The Hitchin’ Post was given to me by a friend, and I had to go through it a few times to really absorb the music. It’s deceivingly simple in its instrumentation – charming in its anachronism. Cute seems to be the cliche adjective to select, but no adjective is more perfect.
Some subtle electric guitar and organ licks are sprinkled amongst the a minimalist arrangement of piano and acoustic elements, all topped up with a solid song-writing foundation. Heather has a strong folk backbone with a sensual voice that is nothing less than velvet. It’s smooth – not an ounce of gravel or grain, strikingly resonate of Carole King.
The album evokes memories of some of my favorite summer festivals, not necessarily in the energy parameters, but rather in the shameless delicacy of approach. Heather isn’t trying to ‘rock your socks off’ yet at the same time, this isn’t an album of monotonic ballads. Every track is truly unique.
Carmacks for example, features heavy open-ended membranophones and a reggae pulse that is inescapably fun without being a stereotypical Bob Marley salute, while Lady Slipper is a distant, almost ethereal piano ballad.
Above all else, the lyrics on The Hitchin’ Post are thoughtful and constructed with faculties of story-telling and honesty. It is evident, if not stoically so, that the songs came before the sounds. The yrics are written to beckon the music – the core tenant of a good folk disc.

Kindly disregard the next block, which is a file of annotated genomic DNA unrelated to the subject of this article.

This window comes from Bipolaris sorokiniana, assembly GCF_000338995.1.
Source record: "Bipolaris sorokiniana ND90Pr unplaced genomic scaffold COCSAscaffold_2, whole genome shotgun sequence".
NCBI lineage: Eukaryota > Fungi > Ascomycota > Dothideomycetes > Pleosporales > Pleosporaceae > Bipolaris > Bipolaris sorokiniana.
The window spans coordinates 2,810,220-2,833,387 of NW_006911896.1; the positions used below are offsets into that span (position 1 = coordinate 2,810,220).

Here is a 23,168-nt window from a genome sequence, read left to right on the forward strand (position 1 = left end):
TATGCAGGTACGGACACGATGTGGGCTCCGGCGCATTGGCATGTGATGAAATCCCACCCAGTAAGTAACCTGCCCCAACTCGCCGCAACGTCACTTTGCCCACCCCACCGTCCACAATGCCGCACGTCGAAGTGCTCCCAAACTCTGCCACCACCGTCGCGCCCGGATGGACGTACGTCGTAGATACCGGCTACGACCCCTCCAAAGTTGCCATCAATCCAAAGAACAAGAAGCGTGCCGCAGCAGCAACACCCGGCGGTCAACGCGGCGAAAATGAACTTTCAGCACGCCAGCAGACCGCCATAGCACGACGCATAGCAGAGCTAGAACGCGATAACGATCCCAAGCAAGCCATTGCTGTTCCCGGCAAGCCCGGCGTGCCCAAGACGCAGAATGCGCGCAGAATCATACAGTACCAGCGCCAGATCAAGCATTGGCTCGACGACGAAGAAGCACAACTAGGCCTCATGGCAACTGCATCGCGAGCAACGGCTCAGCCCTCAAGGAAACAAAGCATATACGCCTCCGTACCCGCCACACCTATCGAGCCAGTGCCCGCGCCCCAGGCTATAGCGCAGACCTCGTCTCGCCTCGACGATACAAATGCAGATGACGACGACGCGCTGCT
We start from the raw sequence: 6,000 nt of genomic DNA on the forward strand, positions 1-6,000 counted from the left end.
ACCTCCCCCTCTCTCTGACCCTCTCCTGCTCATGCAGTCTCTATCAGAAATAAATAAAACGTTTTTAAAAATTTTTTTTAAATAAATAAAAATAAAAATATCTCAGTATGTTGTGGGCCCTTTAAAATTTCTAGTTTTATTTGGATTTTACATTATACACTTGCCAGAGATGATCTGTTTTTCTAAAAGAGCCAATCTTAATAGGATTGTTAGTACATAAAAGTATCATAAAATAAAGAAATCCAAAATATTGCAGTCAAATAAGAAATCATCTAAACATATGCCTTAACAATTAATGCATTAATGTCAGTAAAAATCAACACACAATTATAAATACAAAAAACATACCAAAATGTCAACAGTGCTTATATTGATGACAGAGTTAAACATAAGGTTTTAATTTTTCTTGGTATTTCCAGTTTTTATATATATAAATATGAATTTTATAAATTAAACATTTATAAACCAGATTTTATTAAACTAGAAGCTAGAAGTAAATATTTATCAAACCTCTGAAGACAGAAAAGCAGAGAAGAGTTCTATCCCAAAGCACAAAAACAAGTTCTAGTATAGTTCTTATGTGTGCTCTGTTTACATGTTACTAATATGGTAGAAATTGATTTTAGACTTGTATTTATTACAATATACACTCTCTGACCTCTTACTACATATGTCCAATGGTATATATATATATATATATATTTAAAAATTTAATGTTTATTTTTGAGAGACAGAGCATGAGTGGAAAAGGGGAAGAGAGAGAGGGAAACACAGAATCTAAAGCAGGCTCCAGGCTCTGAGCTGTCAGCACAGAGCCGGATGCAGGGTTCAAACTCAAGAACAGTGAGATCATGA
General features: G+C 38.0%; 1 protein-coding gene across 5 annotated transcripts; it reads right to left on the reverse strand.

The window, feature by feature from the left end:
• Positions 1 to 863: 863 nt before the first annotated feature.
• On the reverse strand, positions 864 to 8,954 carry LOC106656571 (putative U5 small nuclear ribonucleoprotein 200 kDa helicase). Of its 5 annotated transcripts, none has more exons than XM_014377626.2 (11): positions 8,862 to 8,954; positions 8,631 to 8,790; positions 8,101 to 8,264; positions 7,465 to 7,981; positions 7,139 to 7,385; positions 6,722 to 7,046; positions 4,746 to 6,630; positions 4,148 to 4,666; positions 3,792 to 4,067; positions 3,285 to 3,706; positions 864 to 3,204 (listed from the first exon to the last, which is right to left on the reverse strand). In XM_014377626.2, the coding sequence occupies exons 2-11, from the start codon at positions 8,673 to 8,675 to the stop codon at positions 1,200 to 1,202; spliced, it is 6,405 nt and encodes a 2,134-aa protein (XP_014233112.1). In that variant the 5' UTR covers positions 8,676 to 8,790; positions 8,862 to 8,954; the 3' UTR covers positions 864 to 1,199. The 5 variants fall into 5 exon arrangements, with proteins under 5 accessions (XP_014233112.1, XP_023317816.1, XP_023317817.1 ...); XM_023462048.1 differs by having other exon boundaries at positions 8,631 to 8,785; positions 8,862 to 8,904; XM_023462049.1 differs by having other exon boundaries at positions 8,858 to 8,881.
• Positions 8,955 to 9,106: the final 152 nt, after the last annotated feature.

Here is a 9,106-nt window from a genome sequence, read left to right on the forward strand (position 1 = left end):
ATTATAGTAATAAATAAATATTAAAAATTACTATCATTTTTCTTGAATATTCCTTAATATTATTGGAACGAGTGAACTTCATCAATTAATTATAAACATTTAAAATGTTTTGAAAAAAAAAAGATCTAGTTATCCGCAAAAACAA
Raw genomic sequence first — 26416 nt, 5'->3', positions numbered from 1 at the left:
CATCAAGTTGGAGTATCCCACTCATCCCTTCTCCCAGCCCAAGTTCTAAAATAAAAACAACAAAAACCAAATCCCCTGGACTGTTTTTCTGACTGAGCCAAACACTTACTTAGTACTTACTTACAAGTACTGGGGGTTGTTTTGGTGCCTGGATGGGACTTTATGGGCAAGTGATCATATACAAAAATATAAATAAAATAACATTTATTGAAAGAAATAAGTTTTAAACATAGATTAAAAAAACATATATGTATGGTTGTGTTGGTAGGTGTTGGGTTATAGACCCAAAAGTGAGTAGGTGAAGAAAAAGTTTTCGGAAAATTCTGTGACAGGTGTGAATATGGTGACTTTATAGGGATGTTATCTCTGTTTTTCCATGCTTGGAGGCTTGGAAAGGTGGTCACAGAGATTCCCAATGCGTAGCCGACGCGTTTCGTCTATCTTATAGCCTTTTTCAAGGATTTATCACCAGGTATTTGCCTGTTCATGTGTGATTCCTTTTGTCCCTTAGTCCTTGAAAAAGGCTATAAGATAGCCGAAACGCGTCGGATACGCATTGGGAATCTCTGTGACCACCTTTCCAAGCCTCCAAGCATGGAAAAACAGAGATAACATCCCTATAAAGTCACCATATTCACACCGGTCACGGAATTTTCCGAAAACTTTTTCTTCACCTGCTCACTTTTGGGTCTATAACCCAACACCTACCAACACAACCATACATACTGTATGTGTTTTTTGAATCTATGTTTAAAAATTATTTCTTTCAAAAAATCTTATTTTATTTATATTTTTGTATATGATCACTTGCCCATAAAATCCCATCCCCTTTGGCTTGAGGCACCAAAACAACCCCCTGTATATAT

“Well thanks for the advice, I’d have taken it had I thought it was truth,
But I’m building my own city on the concrete idea that I can’t change for you.
You don’t know what is right until you know what is me.” – What’s Right
The album almost presents itself as a dulcet summer drone, a manifestation of the melancholy escapism you find at a summer music festival in the late afternoon. It smells like honey and feels like polyester, it is engulfing as July humidity while remaining approachable as an early summer barbecue.
The Good: Well, everything. Indeed, the songwriting, the instrumentation, the production are all executed with tact and dare I say, care. It seems as though every note on this disc has a purpose, a reason for existing.
The Bad: If you are in the mood to thrash about like a troglodyte, you are in the wrong genre. This music is definitely is mollifying, so those that are sleep-deprived need not apply.
Verdict: It’s unique, its quirky, and it’s very, very good. Enjoy The Hitchin’ Post and in fact, all of Heather Kelday before the rest of the hipster crowd catches on.
- Mystery Tricycle
Lunenburg Folk Harbour Festival